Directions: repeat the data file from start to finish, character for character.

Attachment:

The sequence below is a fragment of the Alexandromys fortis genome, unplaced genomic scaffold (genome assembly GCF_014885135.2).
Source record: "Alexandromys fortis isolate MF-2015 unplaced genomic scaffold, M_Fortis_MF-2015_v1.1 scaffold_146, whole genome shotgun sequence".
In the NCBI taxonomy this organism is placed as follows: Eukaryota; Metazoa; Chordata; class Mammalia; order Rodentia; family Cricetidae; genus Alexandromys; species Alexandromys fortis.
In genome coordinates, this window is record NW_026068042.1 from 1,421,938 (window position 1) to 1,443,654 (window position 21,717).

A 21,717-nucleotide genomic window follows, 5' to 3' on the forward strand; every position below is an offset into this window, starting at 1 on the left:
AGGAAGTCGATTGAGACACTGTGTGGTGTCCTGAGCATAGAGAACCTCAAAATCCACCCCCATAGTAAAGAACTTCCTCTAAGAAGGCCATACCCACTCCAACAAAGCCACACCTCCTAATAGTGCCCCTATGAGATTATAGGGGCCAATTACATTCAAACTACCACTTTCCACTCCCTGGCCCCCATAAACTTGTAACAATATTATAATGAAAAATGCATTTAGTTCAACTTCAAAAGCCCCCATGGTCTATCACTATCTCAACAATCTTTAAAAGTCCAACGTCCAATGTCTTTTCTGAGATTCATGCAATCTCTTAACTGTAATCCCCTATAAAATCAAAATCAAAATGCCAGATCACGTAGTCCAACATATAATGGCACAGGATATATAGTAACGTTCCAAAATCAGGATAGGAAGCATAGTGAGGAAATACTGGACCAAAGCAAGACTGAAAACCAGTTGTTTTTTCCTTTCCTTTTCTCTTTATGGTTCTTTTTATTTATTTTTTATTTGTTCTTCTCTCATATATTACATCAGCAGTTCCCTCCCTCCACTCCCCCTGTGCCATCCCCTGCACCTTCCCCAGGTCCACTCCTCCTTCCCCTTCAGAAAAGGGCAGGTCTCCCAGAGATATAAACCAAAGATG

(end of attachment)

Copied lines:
The sequence below is a fragment of the Alexandromys fortis genome, unplaced genomic scaffold (genome assembly GCF_014885135.2).
Source record: "Alexandromys fortis isolate MF-2015 unplaced genomic scaffold, M_Fortis_MF-2015_v1.1 scaffold_146, whole genome shotgun sequence".
In the NCBI taxonomy this organism is placed as follows: Eukaryota; Metazoa; Chordata; class Mammalia; order Rodentia; family Cricetidae; genus Alexandromys; species Alexandromys fortis.
In genome coordinates, this window is record NW_026068042.1 from 1,421,938 (window position 1) to 1,443,654 (window position 21,717).

A 21,717-nucleotide genomic window follows, 5' to 3' on the forward strand; every position below is an offset into this window, starting at 1 on the left:
AGGAAGTCGATTGAGACACTGTGTGGTGTCCTGAGCATAGAGAACCTCAAAATCCACCCCCATAGTAAAGAACTTCCTCTAAGAAGGCCATACCCACTCCAACAAAGCCACACCTCCTAATAGTGCCCCTATGAGATTATAGGGGCCAATTACATTCAAACTACCACTTTCCACTCCCTGGCCCCCATAAACTTGTAACAATATTATAATGAAAAATGCATTTAGTTCAACTTCAAAAGCCCCCATGGTCTATCACTATCTCAACAATCTTTAAAAGTCCAACGTCCAATGTCTTTTCTGAGATTCATGCAATCTCTTAACTGTAATCCCCTATAAAATCAAAATCAAAATGCCAGATCACGTAGTCCAACATATAATGGCACAGGATATATAGTAACGTTCCAAAATCAGGATAGGAAGCATAGTGAGGAAATACTGGACCAAAGCAAGACTGAAAACCAGTTGTTTTTTCCTTTCCTTTTCTCTTTATGGTTCTTTTTATTTATTTTTTATTTGTTCTTCTCTCATATATTACATCAGCAGTTCCCTCCCTCCACTCCCCCTGTGCCATCCCCTGCACCTTCCCCAGGTCCACTCCTCCTTCCCCTTCAGAAAAGGGCAGGTCTCCCAGAGATATAAACCAAAGATG